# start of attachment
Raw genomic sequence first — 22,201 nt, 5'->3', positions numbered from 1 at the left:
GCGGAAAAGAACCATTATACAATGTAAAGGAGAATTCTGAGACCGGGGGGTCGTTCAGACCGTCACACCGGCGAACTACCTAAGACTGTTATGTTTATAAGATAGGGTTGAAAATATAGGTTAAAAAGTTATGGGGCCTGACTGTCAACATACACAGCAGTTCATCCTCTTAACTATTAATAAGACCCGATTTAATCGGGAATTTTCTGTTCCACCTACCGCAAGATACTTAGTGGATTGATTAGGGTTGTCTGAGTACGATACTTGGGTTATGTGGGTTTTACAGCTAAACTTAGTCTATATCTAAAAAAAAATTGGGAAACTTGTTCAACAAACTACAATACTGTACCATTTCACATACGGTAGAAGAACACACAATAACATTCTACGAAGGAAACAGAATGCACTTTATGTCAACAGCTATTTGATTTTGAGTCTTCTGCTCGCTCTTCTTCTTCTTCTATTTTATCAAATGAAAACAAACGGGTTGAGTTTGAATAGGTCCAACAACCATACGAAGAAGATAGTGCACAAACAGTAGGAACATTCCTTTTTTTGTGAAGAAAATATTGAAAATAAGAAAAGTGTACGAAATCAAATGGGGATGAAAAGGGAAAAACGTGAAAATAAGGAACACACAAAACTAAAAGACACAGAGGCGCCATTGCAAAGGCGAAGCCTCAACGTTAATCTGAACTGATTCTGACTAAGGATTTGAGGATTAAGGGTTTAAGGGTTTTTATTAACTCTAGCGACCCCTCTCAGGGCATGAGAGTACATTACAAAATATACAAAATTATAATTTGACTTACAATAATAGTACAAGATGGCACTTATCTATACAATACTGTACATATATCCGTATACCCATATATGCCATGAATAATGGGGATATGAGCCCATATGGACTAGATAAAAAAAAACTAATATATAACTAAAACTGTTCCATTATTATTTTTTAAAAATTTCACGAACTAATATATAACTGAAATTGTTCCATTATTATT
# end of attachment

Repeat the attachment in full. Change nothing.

Raw genomic sequence first — 22,201 nt, 5'->3', positions numbered from 1 at the left:
GCGGAAAAGAACCATTATACAATGTAAAGGAGAATTCTGAGACCGGGGGGTCGTTCAGACCGTCACACCGGCGAACTACCTAAGACTGTTATGTTTATAAGATAGGGTTGAAAATATAGGTTAAAAAGTTATGGGGCCTGACTGTCAACATACACAGCAGTTCATCCTCTTAACTATTAATAAGACCCGATTTAATCGGGAATTTTCTGTTCCACCTACCGCAAGATACTTAGTGGATTGATTAGGGTTGTCTGAGTACGATACTTGGGTTATGTGGGTTTTACAGCTAAACTTAGTCTATATCTAAAAAAAAATTGGGAAACTTGTTCAACAAACTACAATACTGTACCATTTCACATACGGTAGAAGAACACACAATAACATTCTACGAAGGAAACAGAATGCACTTTATGTCAACAGCTATTTGATTTTGAGTCTTCTGCTCGCTCTTCTTCTTCTTCTATTTTATCAAATGAAAACAAACGGGTTGAGTTTGAATAGGTCCAACAACCATACGAAGAAGATAGTGCACAAACAGTAGGAACATTCCTTTTTTTGTGAAGAAAATATTGAAAATAAGAAAAGTGTACGAAATCAAATGGGGATGAAAAGGGAAAAACGTGAAAATAAGGAACACACAAAACTAAAAGACACAGAGGCGCCATTGCAAAGGCGAAGCCTCAACGTTAATCTGAACTGATTCTGACTAAGGATTTGAGGATTAAGGGTTTAAGGGTTTTTATTAACTCTAGCGACCCCTCTCAGGGCATGAGAGTACATTACAAAATATACAAAATTATAATTTGACTTACAATAATAGTACAAGATGGCACTTATCTATACAATACTGTACATATATCCGTATACCCATATATGCCATGAATAATGGGGATATGAGCCCATATGGACTAGATAAAAAAAAACTAATATATAACTAAAACTGTTCCATTATTATTTTTTAAAAATTTCACGAACTAATATATAACTGAAATTGTTCCATTATTATT